For example, 3M’s stock price dropped from a peak of over $250 per share at the end of January 2018 to ~$118 per share at the nadir of the COVID-19 pandemic, a decline of over (-50%), as seen in the graph below. However, the dividend was still paid, and indeed it was increased each year, as seen in the chart below from Portfolio Insight*. This leads to an important point; dividends are persistent. A company is often reluctant to cut or suspend the dividend since it significantly and negatively impacts the stock price.
Diversify to Reduce Risk
The key to mitigating risk is to diversify. An investor who was concentrated in the bank and financial stocks during the sub-prime mortgage crisis was punished. Not only did stock prices drop, but dividends were slashed or stopped. Even stalwart industrial companies got into trouble. For example, General Electric (GE) was Dividend Aristocrat but cut the dividend due to problems in its large GE Capital business segment and a slowdown in its industrial businesses. Notably, GE’s dividend has not yet recovered. After the Great Recession, the company raised its dividend until 2017 but cut it twice after trouble with its Baker Hughes acquisition and total debt. As a result, it will be many years before GE’s returns to the Dividend Aristocrat list. However, the critical lesson here is not that the dividend growth strategy does not work but rather to mitigate risk and pay attention to dividend safety.
An investor concentrated in REITs, energy, travel, leisure, hospitality, restaurant, or retail stocks during the COVID-19 pandemic in 2020 was also punished. COVID-19 was the worst economic condition since the Great Depression for many of these industries, and the economy contracted at a record rate. Many of these equities have begun to reinstate dividends but have not yet reached the levels before the pandemic. Risk is the reason not to concentrate in any single sector or industry and hold basket of 20 to 30 high quality dividend growth stocks.
Risk to High Yield Stocks
The above discussion focuses on stocks yielding 4% or less. Some stocks yield more, but often a high yield signals that the dividend may be cut in the future. Investors need to worry if the calculated payout ratio is elevated and earnings do not cover the dividend payout. Similarly, if the free cash flow does not cover the dividend, this is another warning sign of a potential dividend cut. Next, if the total debt is too high, then interest payments will take priority over dividend payments. Finally, an investor needs to remember that dividend yield is inversely related to price. A dropping stock price due to company challenges will simultaneously lead to a rising dividend yield. At this point, investors need to double-check their investment thesis.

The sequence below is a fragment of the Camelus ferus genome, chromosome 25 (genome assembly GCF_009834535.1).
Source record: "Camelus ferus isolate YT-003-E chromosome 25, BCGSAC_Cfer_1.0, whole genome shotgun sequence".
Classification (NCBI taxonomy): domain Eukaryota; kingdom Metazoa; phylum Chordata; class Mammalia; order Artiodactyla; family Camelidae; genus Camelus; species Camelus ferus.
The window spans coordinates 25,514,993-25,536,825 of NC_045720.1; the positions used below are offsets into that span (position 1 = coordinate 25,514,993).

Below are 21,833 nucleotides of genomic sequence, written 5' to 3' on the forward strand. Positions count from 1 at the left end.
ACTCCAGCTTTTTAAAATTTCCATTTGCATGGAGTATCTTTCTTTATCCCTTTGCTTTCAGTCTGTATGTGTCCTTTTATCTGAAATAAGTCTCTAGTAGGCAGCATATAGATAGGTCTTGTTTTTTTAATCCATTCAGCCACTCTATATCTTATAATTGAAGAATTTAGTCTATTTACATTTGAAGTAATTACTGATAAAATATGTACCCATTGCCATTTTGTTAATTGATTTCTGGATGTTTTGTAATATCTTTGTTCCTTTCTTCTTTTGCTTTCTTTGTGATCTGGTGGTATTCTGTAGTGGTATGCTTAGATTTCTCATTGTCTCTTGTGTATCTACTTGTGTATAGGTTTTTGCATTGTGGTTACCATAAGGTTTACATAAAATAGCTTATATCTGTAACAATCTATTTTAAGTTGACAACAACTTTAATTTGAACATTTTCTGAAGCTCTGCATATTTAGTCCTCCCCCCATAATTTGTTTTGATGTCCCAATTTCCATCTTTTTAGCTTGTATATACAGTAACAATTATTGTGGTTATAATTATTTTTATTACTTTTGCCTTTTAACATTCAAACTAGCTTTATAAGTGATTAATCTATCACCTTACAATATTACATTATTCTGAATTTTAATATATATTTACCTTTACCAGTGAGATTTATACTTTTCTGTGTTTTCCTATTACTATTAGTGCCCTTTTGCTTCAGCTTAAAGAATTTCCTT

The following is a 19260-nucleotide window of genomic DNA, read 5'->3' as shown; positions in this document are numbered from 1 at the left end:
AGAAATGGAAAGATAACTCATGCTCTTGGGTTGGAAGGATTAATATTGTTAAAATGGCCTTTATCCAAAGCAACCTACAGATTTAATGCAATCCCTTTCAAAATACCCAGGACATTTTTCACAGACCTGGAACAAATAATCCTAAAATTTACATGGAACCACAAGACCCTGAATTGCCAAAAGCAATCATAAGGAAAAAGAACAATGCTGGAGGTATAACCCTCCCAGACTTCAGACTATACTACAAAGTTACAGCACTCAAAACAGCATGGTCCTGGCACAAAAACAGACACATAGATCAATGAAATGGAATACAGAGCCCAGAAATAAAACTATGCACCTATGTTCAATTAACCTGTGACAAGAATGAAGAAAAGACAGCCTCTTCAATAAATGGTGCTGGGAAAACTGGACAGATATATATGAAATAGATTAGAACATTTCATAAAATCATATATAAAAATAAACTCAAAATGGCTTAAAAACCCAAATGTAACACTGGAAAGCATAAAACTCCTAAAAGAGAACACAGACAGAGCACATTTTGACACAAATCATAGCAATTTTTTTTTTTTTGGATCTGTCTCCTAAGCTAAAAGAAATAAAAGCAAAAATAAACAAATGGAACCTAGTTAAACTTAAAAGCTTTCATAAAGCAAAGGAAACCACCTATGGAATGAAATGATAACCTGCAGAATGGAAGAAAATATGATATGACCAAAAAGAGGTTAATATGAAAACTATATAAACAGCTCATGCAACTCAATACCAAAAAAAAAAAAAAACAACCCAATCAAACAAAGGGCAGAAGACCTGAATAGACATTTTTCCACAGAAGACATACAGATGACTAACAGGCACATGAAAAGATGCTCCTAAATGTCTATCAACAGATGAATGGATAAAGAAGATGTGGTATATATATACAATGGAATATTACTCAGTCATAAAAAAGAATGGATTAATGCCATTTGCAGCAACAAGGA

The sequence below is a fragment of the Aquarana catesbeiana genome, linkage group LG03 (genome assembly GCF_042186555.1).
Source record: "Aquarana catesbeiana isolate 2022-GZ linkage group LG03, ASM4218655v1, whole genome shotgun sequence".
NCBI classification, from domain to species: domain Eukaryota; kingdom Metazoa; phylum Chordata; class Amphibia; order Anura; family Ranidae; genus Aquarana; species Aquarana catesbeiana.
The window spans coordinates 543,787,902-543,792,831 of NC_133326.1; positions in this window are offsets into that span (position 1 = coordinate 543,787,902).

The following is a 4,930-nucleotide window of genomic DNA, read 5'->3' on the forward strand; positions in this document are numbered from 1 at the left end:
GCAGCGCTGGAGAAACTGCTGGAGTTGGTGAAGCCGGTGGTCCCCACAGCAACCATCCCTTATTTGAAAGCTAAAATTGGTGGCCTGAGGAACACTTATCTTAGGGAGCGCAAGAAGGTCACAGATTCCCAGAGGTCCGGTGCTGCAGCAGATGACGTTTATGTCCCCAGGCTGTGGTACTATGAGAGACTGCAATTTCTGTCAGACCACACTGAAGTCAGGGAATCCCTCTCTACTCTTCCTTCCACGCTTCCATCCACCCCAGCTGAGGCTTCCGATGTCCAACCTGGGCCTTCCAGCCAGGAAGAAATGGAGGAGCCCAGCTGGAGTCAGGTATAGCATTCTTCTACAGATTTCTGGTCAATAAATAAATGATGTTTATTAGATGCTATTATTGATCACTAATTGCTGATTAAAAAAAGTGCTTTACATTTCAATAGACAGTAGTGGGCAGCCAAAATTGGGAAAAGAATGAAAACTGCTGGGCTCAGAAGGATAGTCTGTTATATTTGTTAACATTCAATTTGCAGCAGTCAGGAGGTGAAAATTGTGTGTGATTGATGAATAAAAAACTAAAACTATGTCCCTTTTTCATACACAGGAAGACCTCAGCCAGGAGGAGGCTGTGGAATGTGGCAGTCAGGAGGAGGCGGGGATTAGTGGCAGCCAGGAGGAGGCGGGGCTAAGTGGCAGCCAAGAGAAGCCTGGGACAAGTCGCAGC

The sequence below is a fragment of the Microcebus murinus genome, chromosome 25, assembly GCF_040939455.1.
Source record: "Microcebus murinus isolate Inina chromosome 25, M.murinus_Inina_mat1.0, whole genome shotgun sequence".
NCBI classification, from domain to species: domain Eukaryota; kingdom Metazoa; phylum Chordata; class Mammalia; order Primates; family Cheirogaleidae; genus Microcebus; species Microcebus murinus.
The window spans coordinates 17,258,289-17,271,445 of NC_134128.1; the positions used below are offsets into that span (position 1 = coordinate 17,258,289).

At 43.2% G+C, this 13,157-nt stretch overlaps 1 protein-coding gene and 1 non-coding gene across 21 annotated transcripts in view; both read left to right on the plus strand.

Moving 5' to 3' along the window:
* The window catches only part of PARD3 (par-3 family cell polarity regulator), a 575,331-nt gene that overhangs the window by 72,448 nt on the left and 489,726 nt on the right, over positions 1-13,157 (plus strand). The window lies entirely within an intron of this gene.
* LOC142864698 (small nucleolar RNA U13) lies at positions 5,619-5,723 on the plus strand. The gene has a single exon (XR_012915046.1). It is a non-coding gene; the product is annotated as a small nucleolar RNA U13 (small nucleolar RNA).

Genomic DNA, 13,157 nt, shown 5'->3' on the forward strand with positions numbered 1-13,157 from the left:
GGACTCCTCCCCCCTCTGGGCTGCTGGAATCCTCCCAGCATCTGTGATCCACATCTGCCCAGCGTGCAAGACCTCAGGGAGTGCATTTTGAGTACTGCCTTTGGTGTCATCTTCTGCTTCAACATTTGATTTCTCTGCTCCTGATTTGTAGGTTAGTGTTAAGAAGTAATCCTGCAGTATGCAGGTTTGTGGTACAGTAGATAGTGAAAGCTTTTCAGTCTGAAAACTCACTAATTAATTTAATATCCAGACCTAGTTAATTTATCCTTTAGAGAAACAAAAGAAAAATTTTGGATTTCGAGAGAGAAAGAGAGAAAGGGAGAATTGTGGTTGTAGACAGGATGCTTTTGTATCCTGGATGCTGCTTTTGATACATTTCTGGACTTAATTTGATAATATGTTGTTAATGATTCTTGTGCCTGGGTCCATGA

The Bottom Line
A well-constructed dividend growth stock portfolio can serve as a significant component of a retirement plan. The approach will let a retiree live off of dividends. In addition, it can generate a growing passive income stream that is a part of total retirement income, including social security benefits and RMD from tax-advantaged retirement plans. It is important to keep risk in mind and not chase high yields or be overly concentrated.
If an investor starts early enough, the passive income stream can be tens of thousands of dollars. It is important to track your dividends and stock holdings. Furthermore, the initial capital invested is relatively reasonable. Still, the total return from reinvested dividends and price appreciation over time will result in a robust portfolio that can be handed off to your spouse or future generations.
Disclosure: Long KO, IBM.
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Prakash Kolli is the founder of the Dividend Power site. He is a self-taught investor, analyst, and writer on dividend growth stocks and financial independence. His writings can be found on Seeking Alpha, InvestorPlace, Business Insider, Nasdaq, TalkMarkets, ValueWalk, The Money Show, Forbes, Yahoo Finance, and leading financial sites. In addition, he is part of the Portfolio Insight and Sure Dividend teams. He was recently in the top 1.0% and 100 (73 out of over 13,450) financial bloggers, as tracked by TipRanks (an independent analyst tracking site) for his articles on Seeking Alpha.